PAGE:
04/27/2006 11:00PM

'City Hall' going for the gold

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INGLEWOOD, Calif. - Gold Rush Day at Hollywood Park on Sunday offers Hollywood Park's answer to the California Cup races during the Oak Tree meeting. The intention is to salute the breeding industry and offer a display of its better wares.

It is a fact of life, however, that unless some ambitious sponsor or corporate owner comes along with a disproportionately large purse - like the $1 million dumped by Magna into the Sunshine Millions Classic along with its $500,000 supporting features - chances are the finest representatives of the local breed will be pointed elsewhere.

Tiznow, for instance, was withheld from the 2000 and 2001 runnings of the California Cup Classic in favor of Breeders' Cup Classic renewals at Churchill Downs and Belmont Park. This proved to be a cagey move by the owners and trainer Jay Robbins, since Tiznow won them both.

Upon achieving the unprecedented double, Tiznow was rewarded not only with retirement to stallion duty in Kentucky, but also a race on the Gold Rush card named in his honor. At the classic distance of 7 1/2 furlongs, no less.

It will occur to the provincial among us that Brother Derek would have been a stellar candidate for the main event on this year's Gold Rush card, the $250,000 Snow Chief Stakes for 3-year-olds at 1 1/8 miles on the main track. However, his people decided instead to take a shot at the $2 million Kentucky Derby six days later, and who can blame them? We'll see if they made the right move.

Even if horses like Tiznow and Brother Derek were to start showing up at these Cal-bred affairs, though, upsets can occur. It happened loudest back in 1991 when Best Pal, having already won the Pacific Classic, headlined the second running of the Cal Cup Classic. He was shocked by the older Charmonnier, owned by Bob and Barbara Walter.

This year's Gold Rush sets up such a possibility. Lava Man, the winner of back-to-back million-dollar events in the Sunshine Millions Classic and Santa Anita Handicap, will be going native on Sunday in the $150,000 Khaled Stakes at nine furlongs on the grass.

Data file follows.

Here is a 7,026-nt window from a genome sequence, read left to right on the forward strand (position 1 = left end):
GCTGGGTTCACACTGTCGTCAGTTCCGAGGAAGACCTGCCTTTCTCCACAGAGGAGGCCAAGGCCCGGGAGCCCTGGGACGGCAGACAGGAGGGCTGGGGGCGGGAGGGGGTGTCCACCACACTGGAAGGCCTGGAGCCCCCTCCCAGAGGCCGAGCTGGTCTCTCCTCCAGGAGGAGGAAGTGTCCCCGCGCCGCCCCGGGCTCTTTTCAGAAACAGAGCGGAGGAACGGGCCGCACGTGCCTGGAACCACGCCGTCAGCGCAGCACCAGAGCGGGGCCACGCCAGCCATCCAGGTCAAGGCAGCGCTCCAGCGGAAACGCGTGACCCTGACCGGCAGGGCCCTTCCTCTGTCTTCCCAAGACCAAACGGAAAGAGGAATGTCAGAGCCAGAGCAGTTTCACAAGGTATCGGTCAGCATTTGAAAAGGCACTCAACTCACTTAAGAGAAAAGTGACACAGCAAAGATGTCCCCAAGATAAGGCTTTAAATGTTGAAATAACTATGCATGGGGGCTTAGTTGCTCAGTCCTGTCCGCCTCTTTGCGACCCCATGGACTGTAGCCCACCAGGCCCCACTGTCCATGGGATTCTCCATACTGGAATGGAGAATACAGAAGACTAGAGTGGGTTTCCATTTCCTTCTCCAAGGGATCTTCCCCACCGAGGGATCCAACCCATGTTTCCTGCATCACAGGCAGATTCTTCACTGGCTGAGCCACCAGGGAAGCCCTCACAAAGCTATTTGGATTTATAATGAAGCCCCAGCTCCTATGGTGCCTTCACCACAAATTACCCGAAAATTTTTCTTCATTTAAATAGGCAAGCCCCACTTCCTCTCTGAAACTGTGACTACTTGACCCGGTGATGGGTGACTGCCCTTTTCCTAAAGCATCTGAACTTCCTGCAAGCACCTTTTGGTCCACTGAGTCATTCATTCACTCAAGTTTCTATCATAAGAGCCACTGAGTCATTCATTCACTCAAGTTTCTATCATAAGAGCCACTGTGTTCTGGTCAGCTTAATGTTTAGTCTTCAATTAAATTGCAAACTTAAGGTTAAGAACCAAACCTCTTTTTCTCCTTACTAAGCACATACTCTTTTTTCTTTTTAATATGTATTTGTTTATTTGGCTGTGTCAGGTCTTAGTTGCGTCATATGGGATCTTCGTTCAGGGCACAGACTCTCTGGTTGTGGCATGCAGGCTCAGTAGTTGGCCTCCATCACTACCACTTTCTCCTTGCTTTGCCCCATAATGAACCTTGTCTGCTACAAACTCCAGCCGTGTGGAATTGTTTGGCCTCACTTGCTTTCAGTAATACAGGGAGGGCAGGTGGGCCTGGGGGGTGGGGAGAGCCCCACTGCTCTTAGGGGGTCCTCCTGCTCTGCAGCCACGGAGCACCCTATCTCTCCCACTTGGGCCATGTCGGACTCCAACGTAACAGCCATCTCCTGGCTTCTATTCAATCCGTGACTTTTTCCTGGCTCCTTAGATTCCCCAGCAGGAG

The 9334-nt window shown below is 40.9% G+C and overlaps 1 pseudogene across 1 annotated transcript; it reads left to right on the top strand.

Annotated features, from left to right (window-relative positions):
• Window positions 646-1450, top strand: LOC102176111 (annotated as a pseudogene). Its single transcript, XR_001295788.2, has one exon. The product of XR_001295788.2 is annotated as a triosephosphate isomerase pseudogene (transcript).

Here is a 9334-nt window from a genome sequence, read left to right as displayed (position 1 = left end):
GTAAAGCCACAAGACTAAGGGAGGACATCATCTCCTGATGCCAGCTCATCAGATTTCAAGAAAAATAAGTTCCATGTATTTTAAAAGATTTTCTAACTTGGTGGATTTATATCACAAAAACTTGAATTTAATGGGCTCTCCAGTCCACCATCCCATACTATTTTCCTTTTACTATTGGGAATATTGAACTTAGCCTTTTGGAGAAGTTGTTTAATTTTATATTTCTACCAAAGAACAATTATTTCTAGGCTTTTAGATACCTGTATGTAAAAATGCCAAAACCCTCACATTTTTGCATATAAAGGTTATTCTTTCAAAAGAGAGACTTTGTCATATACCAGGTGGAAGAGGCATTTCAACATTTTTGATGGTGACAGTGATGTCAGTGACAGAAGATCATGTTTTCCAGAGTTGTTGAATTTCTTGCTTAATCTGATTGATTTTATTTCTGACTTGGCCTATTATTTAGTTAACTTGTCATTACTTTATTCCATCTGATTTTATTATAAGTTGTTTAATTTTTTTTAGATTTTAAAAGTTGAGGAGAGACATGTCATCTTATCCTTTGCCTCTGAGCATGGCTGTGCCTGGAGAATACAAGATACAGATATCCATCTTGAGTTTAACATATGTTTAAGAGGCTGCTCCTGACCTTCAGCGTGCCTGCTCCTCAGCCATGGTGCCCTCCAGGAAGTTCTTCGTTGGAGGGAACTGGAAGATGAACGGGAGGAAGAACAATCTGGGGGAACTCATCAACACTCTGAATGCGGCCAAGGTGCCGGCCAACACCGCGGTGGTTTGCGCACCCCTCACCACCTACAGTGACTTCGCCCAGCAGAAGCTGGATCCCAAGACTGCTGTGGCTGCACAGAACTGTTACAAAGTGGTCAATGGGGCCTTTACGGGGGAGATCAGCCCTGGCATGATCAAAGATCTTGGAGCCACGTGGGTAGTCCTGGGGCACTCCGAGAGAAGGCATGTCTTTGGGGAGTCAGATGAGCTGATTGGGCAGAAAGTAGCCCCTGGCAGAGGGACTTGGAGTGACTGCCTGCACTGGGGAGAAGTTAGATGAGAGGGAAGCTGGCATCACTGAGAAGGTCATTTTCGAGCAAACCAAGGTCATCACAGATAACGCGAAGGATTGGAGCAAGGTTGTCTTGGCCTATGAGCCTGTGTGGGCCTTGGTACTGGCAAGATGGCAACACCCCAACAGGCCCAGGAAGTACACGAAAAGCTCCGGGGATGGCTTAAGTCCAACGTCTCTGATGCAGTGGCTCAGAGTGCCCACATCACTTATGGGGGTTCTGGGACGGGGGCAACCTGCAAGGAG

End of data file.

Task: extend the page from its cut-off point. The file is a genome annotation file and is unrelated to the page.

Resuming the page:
This can be looked upon as either a very sporting gesture by trainer Doug O'Neill and the partnership behind Lava Man, or as a sly way to keep the 5-year-old on edge, and cash a check as well, with the Hollywood Gold Cup on the horizon as his major goal of the early summer. The grass gives his appearance a nervous twist, since he was hardly the second coming of Round Table when he went 3 for 9 over the surface earlier in his career.

Without Brother Derek, the featured Snow Chief must settle for Da Stoops as the recognizeable name in a Cal-bred stakes context. He did finish third to Kentucky Derby hopefuls A. P. Warrior and Bob and John last November, which might be enough to get the job done, although he's never won beyond seven furlongs.

It was not enough, though, to scare away Bob Bone and his $40,000 claim Fighting City Hall, who will be making his stakes debut in the Snow Chief for trainer Jeff Mullins.

"For $250,000, I didn't think the race came up all that tough," Bone said. "Sam's Ace is a deserving favorite, but he only beat us three lengths last time. So it's worth a shot."

Fighting City Hall was bred by B. Wayne Hughes from a mating of Smart Strike and his Nureyev mare Grant a Wish, and was entered first time out on Jan. 15 by Warren Stute for a $40,000 tag. He won by 4 1/2 lengths.

"For the money he was very well bred, and the workout reports were good," Bone said. "I try not to claim the obvious horse, because most of the time they're in there for a reason. But this guy added up so well I was concerned I missed something. I asked Jeff to take a good look. The horse was sound, so we made a good claim."

Fighting City Hall won a subsequent allowance race at Santa Anita, contributing to Bone's meet leading total, then ran well without winning in two subsequent starts.

"He's still a little immature ment-ally, so I think there's a lot of room for him to improve that way," Bone said. "And he drew outside for Sunday's race, which I think will help."

Bone can only hope Fighting City Hall pans out as well as his most famous $40,000 claim of a first-time starter. That would be Choctaw Nation, who went on to win $1.2 million before Bone sold him earlier this year to the son of Sheikh Mohammed al Maktoum, ruler of Dubai, to run in the $6 million Dubai World Cup. Choctaw Nation had finished third in the 2005 running of the World Cup for Bone.

"It was tough to say goodbye," Bone said. "But the money will go right back into the game, and allows me to play the game at the level I like to play."

Did he want to share the final purchase price?

"No, I promised the buyers I wouldn't," Bone said. "And I would like to be invited back to Dubai."